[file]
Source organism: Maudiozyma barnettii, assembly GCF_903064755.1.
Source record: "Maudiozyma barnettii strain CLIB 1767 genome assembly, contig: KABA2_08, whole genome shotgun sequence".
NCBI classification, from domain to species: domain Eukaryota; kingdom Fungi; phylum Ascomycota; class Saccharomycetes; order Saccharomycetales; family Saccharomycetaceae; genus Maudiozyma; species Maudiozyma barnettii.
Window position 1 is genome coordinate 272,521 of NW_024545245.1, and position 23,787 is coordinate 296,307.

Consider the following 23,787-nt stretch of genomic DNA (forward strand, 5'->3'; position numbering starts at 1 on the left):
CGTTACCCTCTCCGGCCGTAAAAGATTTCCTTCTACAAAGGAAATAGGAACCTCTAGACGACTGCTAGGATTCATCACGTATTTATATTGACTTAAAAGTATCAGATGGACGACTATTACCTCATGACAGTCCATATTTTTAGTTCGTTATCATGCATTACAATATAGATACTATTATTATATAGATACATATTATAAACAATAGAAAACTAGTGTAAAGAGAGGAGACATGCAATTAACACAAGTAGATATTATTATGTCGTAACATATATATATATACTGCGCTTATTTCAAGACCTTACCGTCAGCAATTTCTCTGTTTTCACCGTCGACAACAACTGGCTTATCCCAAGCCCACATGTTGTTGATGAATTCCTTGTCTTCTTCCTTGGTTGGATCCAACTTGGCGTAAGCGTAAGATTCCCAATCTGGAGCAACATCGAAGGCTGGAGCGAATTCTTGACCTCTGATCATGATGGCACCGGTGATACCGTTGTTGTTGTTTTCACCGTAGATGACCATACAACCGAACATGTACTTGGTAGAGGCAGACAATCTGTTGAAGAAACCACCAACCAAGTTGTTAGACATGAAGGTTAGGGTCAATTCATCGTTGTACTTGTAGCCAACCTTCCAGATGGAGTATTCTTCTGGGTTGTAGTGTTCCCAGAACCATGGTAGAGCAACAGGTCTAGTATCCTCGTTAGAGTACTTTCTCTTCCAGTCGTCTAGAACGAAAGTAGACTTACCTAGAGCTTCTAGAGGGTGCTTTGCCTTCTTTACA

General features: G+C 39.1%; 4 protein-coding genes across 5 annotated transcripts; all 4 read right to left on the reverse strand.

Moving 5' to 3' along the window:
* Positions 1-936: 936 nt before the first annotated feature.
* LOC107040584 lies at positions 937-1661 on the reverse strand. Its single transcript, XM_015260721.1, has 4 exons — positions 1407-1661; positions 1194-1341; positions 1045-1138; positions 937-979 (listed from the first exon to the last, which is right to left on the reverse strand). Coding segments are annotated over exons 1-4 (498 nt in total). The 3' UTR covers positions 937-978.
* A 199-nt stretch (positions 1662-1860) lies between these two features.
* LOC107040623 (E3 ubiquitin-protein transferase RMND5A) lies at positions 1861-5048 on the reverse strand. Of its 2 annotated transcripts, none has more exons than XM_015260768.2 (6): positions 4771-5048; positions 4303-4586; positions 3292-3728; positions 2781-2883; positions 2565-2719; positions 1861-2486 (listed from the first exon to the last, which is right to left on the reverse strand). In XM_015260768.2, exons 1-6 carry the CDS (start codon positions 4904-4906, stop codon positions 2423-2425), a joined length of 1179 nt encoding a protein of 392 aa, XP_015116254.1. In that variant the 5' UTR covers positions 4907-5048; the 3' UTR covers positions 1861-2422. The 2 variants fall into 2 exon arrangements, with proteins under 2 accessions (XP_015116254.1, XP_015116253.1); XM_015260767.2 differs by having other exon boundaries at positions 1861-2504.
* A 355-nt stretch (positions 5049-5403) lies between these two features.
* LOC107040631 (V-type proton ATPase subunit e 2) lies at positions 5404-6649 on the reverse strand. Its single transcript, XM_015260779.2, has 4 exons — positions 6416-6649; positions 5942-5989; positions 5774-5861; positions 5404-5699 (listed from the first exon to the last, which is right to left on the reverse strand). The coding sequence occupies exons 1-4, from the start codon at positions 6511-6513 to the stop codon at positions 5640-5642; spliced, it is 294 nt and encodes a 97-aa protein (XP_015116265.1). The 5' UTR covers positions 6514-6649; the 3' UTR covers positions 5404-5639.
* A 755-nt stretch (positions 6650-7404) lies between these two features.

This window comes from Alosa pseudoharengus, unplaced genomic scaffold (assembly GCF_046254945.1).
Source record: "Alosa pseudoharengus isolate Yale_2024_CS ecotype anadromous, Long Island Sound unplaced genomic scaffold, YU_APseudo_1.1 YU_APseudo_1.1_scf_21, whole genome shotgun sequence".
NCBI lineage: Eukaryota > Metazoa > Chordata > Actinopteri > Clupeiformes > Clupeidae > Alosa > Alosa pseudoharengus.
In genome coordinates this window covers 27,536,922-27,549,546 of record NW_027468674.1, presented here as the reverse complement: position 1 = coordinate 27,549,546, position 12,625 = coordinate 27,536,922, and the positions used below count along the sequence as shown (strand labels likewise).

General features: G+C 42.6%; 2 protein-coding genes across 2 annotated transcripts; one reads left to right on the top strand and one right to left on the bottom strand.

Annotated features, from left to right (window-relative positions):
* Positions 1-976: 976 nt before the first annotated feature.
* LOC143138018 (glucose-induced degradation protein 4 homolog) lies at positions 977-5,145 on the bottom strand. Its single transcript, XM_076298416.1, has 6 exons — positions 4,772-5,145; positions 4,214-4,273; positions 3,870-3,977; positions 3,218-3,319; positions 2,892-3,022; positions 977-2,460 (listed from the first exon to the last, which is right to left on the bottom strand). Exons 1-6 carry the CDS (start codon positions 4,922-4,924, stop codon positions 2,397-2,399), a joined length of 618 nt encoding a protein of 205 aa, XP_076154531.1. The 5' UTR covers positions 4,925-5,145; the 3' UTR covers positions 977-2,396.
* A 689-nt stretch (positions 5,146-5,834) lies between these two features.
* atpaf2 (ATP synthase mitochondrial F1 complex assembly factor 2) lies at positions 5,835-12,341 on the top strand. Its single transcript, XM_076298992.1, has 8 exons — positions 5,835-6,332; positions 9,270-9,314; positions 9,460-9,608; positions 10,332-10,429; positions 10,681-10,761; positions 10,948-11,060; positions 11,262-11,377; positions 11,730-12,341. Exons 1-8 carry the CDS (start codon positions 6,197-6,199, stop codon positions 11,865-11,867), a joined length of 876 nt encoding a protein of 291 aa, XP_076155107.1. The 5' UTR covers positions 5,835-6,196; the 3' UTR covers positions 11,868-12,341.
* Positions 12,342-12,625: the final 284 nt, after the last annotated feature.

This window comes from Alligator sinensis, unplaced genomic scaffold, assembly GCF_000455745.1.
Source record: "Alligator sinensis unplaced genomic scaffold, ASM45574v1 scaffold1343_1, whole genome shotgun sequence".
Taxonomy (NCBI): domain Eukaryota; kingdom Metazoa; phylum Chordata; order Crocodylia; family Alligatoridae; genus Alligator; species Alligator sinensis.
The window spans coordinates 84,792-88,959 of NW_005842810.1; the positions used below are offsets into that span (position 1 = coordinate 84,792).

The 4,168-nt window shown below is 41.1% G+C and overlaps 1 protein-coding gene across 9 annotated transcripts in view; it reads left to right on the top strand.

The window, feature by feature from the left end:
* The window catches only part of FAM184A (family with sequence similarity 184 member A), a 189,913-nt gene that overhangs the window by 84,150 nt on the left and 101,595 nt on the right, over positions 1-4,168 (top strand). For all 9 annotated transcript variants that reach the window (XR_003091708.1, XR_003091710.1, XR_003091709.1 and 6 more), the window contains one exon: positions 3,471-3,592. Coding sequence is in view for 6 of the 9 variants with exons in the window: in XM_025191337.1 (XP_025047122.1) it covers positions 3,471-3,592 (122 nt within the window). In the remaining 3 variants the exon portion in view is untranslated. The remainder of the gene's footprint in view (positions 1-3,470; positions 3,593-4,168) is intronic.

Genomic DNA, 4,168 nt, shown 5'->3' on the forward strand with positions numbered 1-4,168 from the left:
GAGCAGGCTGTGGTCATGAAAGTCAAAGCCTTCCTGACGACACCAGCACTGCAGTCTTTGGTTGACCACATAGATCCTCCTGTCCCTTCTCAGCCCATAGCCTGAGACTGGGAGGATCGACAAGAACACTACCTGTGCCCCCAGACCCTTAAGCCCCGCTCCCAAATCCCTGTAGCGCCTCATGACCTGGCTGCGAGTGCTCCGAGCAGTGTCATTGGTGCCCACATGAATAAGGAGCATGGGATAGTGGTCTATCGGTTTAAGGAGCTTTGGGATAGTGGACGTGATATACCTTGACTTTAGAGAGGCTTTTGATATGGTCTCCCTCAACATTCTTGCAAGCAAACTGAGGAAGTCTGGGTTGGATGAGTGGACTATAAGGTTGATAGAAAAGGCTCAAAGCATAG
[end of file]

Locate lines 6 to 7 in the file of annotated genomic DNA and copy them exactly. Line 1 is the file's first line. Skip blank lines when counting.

CGTTACCCTCTCCGGCCGTAAAAGATTTCCTTCTACAAAGGAAATAGGAACCTCTAGACGACTGCTAGGATTCATCACGTATTTATATTGACTTAAAAGTATCAGATGGACGACTATTACCTCATGACAGTCCATATTTTTAGTTCGTTATCATGCATTACAATATAGATACTATTATTATATAGATACATATTATAAACAATAGAAAACTAGTGTAAAGAGAGGAGACATGCAATTAACACAAGTAGATATTATTATGTCGTAACATATATATATATACTGCGCTTATTTCAAGACCTTACCGTCAGCAATTTCTCTGTTTTCACCGTCGACAACAACTGGCTTATCCCAAGCCCACATGTTGTTGATGAATTCCTTGTCTTCTTCCTTGGTTGGATCCAACTTGGCGTAAGCGTAAGATTCCCAATCTGGAGCAACATCGAAGGCTGGAGCGAATTCTTGACCTCTGATCATGATGGCACCGGTGATACCGTTGTTGTTGTTTTCACCGTAGATGACCATACAACCGAACATGTACTTGGTAGAGGCAGACAATCTGTTGAAGAAACCACCAACCAAGTTGTTAGACATGAAGGTTAGGGTCAATTCATCGTTGTACTTGTAGCCAACCTTCCAGATGGAGTATTCTTCTGGGTTGTAGTGTTCCCAGAACCATGGTAGAGCAACAGGTCTAGTATCCTCGTTAGAGTACTTTCTCTTCCAGTCGTCTAGAACGAAAGTAGACTTACCTAGAGCTTCTAGAGGGTGCTTTGCCTTCTTTACA

General features: G+C 39.1%; 4 protein-coding genes across 5 annotated transcripts; all 4 read right to left on the reverse strand.